Westminster votes today against the threat of Boris Johnson: backing his agreement or "exit to the braves"



The British Prime Minister warns Parliament that the United Kingdom will be forced to a hard Brexit if its pact is not approved. The unionists anticipate that they will vote against the text
The ‘premier’ Boris Johnson in the British Parliament.

Divorce in the EU.

The six months lost by the closure of Ireland and the lack of courage of Theresa May


This is how Boris Johnson’s agreement affects the Spaniards in the United Kingdom and the British in the EU
Boris Johnson has threatened to push Brexit “to the braves” if Parliament rejects its agreement with Brussels in the vote scheduled for today. The ‘premier’ open the debate in Westminster at 9.30 in the morning (10.30, in Spain) and present two motions, one to support his agreement and another to approve the ‘no deal’ if the first were defeated. the rest of the opposition forces plan on their part to support a motion presented by deputy Oliver Letwin, expelled from the Conservative Party, to postpone the vote of the agreement and try to force ‘in extremis’ an extension of the EU’s exit, initially planned by October 31. German Chancellor Angela Merkel was the only European leader to anticipate that there will be an extension if the agreement is rejected. “I don’t think there should be a new delay unless there are major changes,” said French President Emmanuel Macron. “The ‘Plan B’ is the exit of the EU without an agreement” the Irish Prime Minister Leo Varadkar concluded. Johnson arrives in any case at the crucial meeting of Brexit with seven parliamentary defeats in his saddlebags and a race against the clock to try to reach the majority of 320 votes he needs. Johnson trusts in being able to count on the vote of his 288 deputies (including the hard-wing Eurosceptics known as the “Spartans”), with 17 of the 21 ‘rebel tories’ expelled three weeks ago, with a dozen of the 19 proBrexit Labor and with five independents. The conservative leader will have to play a game of billiards to three bands to overcome the list, although analysts predict a very tight vote that could be inclined in the last moment to one side or the other, before the foreseeable rupture of the discipline The 10 deputies of the Democratic Unionist Party (DUP) confirmed Friday that they will vote against the Johnson agreement because they believe that it endangers “the economic and constitutional integrity of the United Kingdom” by creating an internal border in the Irish Sea . The alliance of “support and supply” that the conservatives had with the unionists has returned to jump through the air, as happened to Theresa May, and has complicated extremely the options of Johnson, who had at least one abstention from the DUP.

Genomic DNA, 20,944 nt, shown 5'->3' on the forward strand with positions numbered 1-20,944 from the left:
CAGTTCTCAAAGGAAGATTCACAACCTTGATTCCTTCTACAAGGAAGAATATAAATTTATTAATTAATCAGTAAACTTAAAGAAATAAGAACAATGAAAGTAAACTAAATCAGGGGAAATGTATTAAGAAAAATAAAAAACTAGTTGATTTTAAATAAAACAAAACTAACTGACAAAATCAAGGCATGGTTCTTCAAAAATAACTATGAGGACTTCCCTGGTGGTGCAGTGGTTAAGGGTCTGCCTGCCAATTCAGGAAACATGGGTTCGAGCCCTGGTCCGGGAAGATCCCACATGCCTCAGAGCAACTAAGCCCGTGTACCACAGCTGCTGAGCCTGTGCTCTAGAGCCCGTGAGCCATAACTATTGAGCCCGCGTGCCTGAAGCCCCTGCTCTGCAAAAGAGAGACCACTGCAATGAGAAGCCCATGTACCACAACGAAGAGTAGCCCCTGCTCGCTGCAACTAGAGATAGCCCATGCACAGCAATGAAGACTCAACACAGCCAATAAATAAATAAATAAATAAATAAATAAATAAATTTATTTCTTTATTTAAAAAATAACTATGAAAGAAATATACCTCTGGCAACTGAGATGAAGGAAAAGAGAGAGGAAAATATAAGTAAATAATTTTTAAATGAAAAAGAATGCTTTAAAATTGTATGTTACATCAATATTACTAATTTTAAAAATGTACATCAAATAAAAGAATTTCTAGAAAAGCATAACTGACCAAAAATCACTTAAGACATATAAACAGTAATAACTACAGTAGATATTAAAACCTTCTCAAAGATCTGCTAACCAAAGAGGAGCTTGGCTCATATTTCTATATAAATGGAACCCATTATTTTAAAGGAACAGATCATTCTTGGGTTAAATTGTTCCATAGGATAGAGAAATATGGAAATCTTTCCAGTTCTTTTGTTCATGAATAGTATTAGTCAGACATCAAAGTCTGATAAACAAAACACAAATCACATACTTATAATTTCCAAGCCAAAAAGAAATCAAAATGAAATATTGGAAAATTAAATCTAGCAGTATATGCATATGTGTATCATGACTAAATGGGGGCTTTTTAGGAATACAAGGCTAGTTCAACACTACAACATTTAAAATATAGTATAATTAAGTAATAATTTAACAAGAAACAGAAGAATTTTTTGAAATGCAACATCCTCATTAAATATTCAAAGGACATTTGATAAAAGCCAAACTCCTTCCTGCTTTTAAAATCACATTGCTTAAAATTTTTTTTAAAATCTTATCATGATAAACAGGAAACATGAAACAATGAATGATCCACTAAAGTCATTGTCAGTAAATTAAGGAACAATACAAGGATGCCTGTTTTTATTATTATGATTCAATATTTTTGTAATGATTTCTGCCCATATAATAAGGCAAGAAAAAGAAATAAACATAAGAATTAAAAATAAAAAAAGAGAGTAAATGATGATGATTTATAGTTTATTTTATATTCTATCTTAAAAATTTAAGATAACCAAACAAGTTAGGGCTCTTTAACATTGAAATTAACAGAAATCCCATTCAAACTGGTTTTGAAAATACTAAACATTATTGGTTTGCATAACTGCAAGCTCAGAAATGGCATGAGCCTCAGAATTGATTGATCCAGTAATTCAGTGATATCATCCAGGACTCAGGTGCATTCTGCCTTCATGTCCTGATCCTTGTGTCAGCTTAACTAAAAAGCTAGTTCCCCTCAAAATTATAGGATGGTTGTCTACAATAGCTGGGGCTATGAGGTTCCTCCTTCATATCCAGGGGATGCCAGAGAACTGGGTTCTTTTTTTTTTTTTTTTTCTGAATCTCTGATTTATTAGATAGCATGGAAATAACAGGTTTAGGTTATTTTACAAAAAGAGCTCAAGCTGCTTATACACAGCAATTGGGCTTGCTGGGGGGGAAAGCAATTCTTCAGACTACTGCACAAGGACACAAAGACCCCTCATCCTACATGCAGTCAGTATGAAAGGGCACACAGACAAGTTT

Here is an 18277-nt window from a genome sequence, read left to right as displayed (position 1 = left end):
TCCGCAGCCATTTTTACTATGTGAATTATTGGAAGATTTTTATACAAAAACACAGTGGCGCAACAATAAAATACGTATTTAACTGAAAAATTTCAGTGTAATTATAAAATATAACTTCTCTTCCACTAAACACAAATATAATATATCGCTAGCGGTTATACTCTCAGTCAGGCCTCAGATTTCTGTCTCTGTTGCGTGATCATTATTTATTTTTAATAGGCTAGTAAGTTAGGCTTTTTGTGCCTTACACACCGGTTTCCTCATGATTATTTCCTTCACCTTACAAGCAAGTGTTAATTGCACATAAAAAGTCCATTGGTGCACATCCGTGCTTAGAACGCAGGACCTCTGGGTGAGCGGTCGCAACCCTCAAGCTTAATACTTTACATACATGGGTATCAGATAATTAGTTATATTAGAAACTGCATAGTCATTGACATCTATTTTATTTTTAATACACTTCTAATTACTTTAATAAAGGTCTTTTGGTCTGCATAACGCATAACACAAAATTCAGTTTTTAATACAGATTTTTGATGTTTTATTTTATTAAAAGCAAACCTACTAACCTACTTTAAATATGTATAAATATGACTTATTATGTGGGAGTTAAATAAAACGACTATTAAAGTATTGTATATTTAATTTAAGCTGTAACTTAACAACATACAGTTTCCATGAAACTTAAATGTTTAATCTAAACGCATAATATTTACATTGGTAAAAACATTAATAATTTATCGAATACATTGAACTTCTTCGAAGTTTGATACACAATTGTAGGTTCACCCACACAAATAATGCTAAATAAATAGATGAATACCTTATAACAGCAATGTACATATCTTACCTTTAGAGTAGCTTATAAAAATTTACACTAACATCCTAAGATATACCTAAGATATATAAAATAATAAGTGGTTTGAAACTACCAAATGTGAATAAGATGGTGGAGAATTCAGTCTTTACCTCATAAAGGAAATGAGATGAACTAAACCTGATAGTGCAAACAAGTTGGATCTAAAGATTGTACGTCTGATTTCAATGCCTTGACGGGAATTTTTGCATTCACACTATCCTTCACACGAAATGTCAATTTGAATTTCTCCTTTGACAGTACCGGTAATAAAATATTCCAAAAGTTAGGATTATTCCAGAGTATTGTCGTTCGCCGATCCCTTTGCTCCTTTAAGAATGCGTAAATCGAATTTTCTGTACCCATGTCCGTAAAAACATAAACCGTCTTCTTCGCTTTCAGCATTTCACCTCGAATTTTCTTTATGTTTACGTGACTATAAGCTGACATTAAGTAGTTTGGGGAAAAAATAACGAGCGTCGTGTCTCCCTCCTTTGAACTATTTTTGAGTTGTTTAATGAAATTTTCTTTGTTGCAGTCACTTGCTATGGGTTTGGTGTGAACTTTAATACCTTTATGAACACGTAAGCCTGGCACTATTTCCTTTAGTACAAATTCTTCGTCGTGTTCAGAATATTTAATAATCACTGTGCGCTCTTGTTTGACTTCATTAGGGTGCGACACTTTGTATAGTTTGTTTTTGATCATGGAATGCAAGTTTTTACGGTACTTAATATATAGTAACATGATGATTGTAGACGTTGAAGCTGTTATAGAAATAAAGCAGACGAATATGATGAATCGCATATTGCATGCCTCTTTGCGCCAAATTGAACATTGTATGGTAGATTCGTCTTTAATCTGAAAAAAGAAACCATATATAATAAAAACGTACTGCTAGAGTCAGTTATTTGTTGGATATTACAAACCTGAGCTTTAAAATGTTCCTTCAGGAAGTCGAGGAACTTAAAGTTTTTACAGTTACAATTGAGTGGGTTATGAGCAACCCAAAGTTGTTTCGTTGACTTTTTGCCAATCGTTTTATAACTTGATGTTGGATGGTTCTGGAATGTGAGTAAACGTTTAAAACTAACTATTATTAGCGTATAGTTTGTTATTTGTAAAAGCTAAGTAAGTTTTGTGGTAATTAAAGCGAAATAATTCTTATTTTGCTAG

Division among Labor

“The time has come to finish Brexit and I have confidence” said Johnson in the hours before the vote, amid a brake of contacts and between rumors of possible resignations in his Government. Leading members of the hard wing, such as former leader Iain Duncan Smith, expressed their doubts about the agreement at the last minute and left Johnson’s support on the eaves, which rekindles the possibility of a total break with the EU at the end of the transition period in 2020.John McDonnell, Jeremy Corbyn’s left hand for economic affairs, anticipated the vote against the Labor opposition for considering that the agreement does not protect environmental and workers’ rights and opens the door to future barriers trade with the EU. A group of 19 Labor, signatories of a letter to the EU showing their willingness to vote in favor of the agreement, could however break the party discipline and facilitate the approval of the agreement. Deputy John Mann said he had the support of nine Labor members for the Johnson agreement at the moment. The divisions between the Labor and the indecision of Corbyn himself have left the possibility of a vote, the same Saturday, on the celebration of a second referendum Thousands of protesters will, however, turn to the last pro-European demonstration of People’s Vote which broke in Parliament early on Saturday afternoon. Divisions between opposition forces have come into view after the Twitter message from Scotland’s independence leader and chief minister Nicola Sturgeon: “I have a real suspicion that the Labor will be happy to see how the agreement goes ahead. They will officially oppose, but they will allow a few ‘rebels’ to give up the necessary votes.” The Labor member Melanie Onn, who represents the pro-Brexit constituency of Grimsby, announced her intention to vote in favor of the agreement. “We cannot let this opportunity slip through our fingers” he wrote in an article written with the conservative Victoria Prentis. “It has come to move forward and return to the priorities of our voters.”

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